Amit Karnik, 29 Nationality: Indian Currently: EMBA participant and Executive Co-ordinator, Innovation and R&D – Shell International Exploration & Production B.V. Winner RSM/Intermediair EMBA Scholarship.
You started your EMBA in January this year. How has your career benefited so far?
Since starting the EMBA, I have been given the opportunity to gain more responsibility in my day-to-day job. I have taken over the role of executive coordinator within Shell in the innovation and R&D department. This job involves stakeholder engagement at a much higher level with increased levels of responsibility and accountability. The fact that I am taking the time out to get an MBA at a reputed business school is something that is recognised by Shell, and definitely helped me to achieve this.
How has the EMBA helped prepare you for the position?
There are plenty of people like me with sound technical backgrounds. But my new position requires a very different kind of stakeholder engagement. It really helps to have a business background on top of technical expertise. I now have the management skills and knowledge to complement my technical knowledge.
What made you choose RSM for your EMBA as opposed to another top school?
I looked at Insead and LBS but, to be honest, the travel would have added an extra complexity to my study. And for dubious gains. RSM is top quality and full of international people, which is what I wanted. Understanding and knowing how to work with cultural differences is something you really need if you want to do well in a company like Shell. I knew RSM equated with international, that it was a reputed and well-known school with top quality professors, and would be a highly valued addition to my CV. With several colleagues visibly benefiting from studying at RSM, for me it was an obvious choice.
Can you see improvements in your day-to-day performance as a result of your work on the programme?
Until I took over my current role as executive coordinator, I was leading technical courses for experienced staff in the production engineering discipline. As part of this job, I had to regularly deal with external parties, which involved a lot of management. I noticed an improvement in my management skills quite quickly after starting the MBA, as well as in my ability to deal with people. I had a better grasp on the bigger picture from an operational point of view, and could pass this knowledge on when I was teaching. Now, time management is something essential that I am learning and that I'm benefiting from on a daily basis. The EMBA is also giving me critical insights into stakeholder engagement at a very senior level, which is invaluable in my current job.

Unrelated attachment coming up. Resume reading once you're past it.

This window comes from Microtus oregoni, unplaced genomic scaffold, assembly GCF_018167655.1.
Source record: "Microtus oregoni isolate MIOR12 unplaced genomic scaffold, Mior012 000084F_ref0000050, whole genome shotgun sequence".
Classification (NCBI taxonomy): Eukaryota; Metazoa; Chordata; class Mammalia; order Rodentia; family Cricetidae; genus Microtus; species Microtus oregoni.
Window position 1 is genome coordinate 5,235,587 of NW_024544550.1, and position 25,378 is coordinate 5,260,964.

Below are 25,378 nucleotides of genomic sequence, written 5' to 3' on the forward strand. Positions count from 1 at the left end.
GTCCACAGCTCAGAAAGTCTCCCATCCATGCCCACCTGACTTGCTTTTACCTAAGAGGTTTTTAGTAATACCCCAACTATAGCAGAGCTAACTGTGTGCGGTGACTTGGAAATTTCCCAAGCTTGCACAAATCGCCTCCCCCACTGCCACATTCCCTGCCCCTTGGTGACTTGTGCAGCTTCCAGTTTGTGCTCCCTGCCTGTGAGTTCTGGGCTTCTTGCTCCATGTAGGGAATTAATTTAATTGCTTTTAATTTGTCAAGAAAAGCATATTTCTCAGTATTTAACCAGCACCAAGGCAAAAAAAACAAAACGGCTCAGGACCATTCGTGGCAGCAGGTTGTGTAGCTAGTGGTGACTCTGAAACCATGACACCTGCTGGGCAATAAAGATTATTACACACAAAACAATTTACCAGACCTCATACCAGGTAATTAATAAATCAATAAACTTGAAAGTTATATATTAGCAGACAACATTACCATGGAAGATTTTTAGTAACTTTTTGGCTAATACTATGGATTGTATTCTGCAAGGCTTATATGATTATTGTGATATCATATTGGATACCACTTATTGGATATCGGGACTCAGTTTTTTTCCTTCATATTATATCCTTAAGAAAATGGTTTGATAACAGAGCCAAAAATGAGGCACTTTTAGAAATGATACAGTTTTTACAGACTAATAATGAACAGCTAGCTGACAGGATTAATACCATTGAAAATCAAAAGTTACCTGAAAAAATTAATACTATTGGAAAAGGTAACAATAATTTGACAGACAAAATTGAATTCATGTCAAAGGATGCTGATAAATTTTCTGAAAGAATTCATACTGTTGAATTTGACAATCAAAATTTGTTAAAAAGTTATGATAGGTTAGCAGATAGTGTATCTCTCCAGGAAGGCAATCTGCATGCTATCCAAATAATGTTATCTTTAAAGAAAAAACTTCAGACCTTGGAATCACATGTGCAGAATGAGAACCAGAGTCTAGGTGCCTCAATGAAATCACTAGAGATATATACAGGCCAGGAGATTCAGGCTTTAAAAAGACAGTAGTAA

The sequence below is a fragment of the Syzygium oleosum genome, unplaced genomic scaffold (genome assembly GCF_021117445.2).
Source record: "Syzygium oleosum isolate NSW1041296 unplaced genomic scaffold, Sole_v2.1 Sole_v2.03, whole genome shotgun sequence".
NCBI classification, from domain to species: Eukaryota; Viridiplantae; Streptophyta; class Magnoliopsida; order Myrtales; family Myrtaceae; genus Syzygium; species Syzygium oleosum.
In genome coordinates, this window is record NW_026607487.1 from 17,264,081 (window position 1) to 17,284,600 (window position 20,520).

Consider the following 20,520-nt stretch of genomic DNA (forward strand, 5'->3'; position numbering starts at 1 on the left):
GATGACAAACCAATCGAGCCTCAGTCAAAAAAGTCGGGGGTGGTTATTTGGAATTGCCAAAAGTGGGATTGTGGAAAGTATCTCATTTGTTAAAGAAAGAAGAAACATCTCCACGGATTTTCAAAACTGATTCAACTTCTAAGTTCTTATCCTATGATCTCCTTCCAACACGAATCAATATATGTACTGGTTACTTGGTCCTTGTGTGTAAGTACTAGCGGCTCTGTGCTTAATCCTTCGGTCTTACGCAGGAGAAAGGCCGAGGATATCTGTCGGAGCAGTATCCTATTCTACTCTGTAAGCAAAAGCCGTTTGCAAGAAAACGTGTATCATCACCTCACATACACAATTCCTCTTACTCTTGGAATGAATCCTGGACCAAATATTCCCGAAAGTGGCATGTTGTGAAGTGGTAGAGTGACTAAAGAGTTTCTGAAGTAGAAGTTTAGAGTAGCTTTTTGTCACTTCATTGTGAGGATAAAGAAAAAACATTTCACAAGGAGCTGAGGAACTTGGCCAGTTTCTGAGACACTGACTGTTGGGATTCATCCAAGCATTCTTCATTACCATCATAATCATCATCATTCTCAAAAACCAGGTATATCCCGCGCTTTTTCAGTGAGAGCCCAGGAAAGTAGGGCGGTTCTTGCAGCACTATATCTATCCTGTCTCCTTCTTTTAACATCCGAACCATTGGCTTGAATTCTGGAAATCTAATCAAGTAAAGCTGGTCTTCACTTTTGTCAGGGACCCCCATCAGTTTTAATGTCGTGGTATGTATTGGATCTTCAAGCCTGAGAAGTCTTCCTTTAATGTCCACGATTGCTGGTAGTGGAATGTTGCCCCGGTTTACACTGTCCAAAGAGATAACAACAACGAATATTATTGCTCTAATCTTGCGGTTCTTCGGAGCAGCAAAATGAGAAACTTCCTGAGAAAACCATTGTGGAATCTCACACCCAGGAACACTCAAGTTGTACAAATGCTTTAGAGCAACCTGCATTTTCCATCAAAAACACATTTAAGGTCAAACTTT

Do you think your EMBA has changed others' perceptions of you within Shell?
Yes, I would say so. All my colleagues and my boss appreciate that I'm taking this extra effort to learn more about the business. Our business is extremely complex, particularly when you look at it from an integrated point of view. They really appreciate it when you go the extra mile to get an understanding of aspects of the business beyond the technical domain.
How hard has it been maintaining a work/life balance?
I have found the workload manageable. My wife has been very supportive. She has an MBA and understands its value. Prior to the MBA I was travelling extensively for work and I've had to cut down on that, which shows the value of having your company's support. There have been times when it has been difficult to manage. But this has been a key lesson from the EMBA – learning how to manage your personal and professional life. Planning well in advance is extremely important. And you have to prioritise. Most of the time, my job takes priority because that is what keeps me employed. At other times I make a point of switching off the company phone and working for the EMBA, or spending time with my wife.
You won the Intermediair scholarship. How did you hear about the scholarship?
From the RSM website. Initially I looked into sponsorship from my company but, with the state of the financial markets, the support I would have got was less than that offered by the RSM scholarship.
How did you find the selection process (for the scholarship)?
I was very impressed – it was an extremely transparent process with very clearly defined deadlines and requirements. The interview was very well structured. All applicants were put through the same measures. The fact that two winners were non-Dutch shows the transparency of the process. I felt extremely lucky to be selected. I invested a lot in the writing of the essay, and it helped that the topic was one I was familiar with. It was about global warming, and Shell is really trying to take the lead on that from a technological front, so I had some prior knowledge.
Do you feel you're getting a broader perspective on business thanks to the diverse composition of the class?
Yes, I am. I have learned about sectors I had no idea about before doing the EMBA. In class, the professors call on people for their experiences working in different industries, and these examples are really insightful. Some of these people have twenty years experience in these fields. It has helped me get the whole picture clearer. For instance, it's invaluable to learn from other sectors how we can cut down on costs in the oil industry.
What are your future goals, and how do you see the EMBA helping you achieve them?
In the future I see myself leading a multicultural integrated team. At the moment I have no plans to leave the oil industry but in a few years time, I would like to be in a corporate leadership role in a different country. And I am confident the EMBA is going to help me to achieve that goal.